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Haredi women’s place: Not in the political arena

Ultra-Orthodox women should seek social change via other channels -- the Knesset is too spiritually dangerous

As a Haredi woman who has worked behind the scenes in politics for more than 20 years with dozens of winning campaigns under my belt, I was disappointed by the announcement of Haredi women calling for a place on the list of ultra-Orthodox parties in the upcoming Israeli election. I don’t know these women personally, and don’t know their specific experiences or motives. As a Haredi woman, I understand their concerns but don’t approve of the path they are taking towards their goals.

In the Haredi community, it is well-known that behind every successful Haredi man stands an amazing woman who is smart, creative and boasting great capabilities. Haredi women have been drivers of tremendous things, both publicly and privately, from Devorah the prophetess, who was known to be smarter than her husband, to Sara Shneirer, a divorced ultra-Orthodox woman who founded the Beit Yaakov education movement for Jewish girls.

For years, many Israeli Haredi women have worked, supporting their learning husbands. Haredi women are the first to encounter problems in their communities and usually the first to have brilliant ideas to resolve those issues. In contrast to their male counterparts, Haredi women have greater intuition, creativity, multi-tasking skills, and other vital abilities that would be very useful in the political arena. And we know that women’s intuitive knowledge and higher spiritual level are the pillars of the home, and subsequently of the community. For those reasons, Haredi women should be involved in politics. Just not in the spotlight.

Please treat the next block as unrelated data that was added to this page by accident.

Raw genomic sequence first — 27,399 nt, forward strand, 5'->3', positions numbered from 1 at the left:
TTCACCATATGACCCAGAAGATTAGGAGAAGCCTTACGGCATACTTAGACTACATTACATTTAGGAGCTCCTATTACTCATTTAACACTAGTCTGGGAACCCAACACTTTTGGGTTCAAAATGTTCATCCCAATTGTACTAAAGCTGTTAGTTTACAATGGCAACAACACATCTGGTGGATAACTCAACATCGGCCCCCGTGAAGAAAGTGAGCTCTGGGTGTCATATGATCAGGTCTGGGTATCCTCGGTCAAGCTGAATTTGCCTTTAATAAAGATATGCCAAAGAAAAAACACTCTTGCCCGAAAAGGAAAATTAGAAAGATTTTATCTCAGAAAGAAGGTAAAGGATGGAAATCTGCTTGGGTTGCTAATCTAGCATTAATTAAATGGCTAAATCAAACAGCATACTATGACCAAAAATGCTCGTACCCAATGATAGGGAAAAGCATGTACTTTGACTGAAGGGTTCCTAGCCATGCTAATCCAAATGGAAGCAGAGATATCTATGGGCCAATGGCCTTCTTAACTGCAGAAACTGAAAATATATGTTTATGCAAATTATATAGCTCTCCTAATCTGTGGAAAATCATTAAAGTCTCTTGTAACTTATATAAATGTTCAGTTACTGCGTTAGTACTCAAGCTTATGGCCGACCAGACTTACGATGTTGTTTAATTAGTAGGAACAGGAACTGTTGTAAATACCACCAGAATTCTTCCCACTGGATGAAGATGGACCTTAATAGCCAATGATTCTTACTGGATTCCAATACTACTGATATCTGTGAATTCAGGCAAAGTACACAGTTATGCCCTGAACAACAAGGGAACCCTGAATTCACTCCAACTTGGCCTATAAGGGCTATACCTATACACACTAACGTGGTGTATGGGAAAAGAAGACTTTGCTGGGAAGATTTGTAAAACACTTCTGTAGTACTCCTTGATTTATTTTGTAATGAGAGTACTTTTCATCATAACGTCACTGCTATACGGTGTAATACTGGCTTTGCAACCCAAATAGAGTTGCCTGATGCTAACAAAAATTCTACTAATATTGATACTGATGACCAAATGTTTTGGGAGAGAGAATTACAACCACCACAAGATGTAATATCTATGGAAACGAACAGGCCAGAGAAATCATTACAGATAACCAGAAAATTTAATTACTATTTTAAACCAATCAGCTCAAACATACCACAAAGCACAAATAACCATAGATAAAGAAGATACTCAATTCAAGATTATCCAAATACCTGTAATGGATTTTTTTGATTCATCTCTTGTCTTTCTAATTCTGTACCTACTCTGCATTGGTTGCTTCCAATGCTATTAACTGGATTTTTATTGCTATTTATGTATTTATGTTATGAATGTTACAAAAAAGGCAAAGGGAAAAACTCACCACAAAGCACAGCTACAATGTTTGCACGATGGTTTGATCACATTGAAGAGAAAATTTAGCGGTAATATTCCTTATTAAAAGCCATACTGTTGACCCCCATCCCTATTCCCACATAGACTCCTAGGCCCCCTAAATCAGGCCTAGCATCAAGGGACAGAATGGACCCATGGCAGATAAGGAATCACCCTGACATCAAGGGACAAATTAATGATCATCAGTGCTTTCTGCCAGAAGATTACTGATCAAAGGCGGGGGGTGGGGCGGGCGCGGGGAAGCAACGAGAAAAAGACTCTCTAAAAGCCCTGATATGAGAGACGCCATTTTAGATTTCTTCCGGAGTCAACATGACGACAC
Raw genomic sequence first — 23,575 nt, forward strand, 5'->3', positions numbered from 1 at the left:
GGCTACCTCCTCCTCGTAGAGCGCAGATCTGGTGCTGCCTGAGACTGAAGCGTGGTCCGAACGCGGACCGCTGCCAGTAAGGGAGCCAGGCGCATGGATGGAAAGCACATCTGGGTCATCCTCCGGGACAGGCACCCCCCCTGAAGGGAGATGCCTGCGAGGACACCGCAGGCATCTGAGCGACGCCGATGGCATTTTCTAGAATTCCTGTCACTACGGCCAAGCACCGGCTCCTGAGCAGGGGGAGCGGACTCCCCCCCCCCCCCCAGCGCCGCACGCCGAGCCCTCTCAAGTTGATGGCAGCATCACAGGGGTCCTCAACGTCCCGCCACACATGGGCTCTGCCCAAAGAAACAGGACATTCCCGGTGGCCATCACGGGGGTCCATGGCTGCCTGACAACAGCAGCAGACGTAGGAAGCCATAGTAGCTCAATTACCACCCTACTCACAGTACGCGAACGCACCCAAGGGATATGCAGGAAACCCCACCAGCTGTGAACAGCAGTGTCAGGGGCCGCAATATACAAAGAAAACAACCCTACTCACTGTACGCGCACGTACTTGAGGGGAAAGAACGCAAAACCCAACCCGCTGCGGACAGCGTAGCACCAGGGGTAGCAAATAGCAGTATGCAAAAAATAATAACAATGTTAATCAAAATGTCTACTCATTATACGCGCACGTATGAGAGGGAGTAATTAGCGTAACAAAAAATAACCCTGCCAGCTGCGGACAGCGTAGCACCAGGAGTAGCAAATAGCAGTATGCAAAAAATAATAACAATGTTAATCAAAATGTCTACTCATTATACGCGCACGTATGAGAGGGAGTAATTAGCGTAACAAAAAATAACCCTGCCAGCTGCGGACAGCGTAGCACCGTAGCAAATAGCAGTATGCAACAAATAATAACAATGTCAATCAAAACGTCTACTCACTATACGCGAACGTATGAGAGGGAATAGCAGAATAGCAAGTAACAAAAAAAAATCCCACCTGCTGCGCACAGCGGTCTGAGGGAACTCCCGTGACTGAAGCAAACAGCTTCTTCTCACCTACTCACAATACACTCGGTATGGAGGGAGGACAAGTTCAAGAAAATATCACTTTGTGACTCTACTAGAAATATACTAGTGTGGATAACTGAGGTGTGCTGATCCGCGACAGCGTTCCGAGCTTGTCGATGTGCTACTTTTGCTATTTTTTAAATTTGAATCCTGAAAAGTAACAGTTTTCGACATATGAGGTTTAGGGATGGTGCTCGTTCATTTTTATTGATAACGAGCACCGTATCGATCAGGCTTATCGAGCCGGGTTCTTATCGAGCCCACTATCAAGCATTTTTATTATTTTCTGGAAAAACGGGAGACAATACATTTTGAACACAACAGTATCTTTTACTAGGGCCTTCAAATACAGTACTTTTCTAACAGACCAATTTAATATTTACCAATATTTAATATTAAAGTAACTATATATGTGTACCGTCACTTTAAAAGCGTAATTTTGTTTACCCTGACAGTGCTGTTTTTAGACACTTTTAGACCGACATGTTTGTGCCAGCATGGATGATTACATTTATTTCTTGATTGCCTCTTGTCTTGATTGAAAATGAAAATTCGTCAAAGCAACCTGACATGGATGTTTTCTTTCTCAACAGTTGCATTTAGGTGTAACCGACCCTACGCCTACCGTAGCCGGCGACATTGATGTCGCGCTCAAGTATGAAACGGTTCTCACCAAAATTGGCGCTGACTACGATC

If someone is a true Haredi woman, she isn’t running for personal recognition or publicity. There are three reasons a real Haredi woman would want to run for public office:

First, because she has been supporting a Torah scholar and does not want to take the men away from vital Torah learning. Let the men stay in the study halls and the women, instead of working in hi-tech companies or other businesses, can transfer their roles, experience and skills to the political arena.

Second, the women are very familiar with the problems, more so than men, in the community and are usually tired of inaction or insufficient response. When it comes to the economic crises the people of Israel face, the Haredi women, usually the breadwinners, want to make immediate change. They have ideas for solutions and want to implement them now. Unless the women are wives of great Rosh Yeshivas or other powerful men, the men usually don’t listen or respond to their ideas and solutions.

Finally, Haredi women are suffering. They are over-worked, being the breadwinners and raising children while the husbands increasingly fail to take real responsibility. If women try to stand up for themselves or their sisters, without a husband who holds power in the community, they fail. Individual women don’t have a voice or a representative in the Haredi community. The community organizations and Batei Din favor the husbands more often than not. Particularly in cases of divorce, a woman quickly loses her Rabbi, who usually takes the husband’s side. Without a Rabbi, a woman is left alone and can’t get community help or even the emotional support needed. As divorce increases in Haredi communities, women need someone to stand up for them, and a Haredi woman with political power would be a huge help to all females.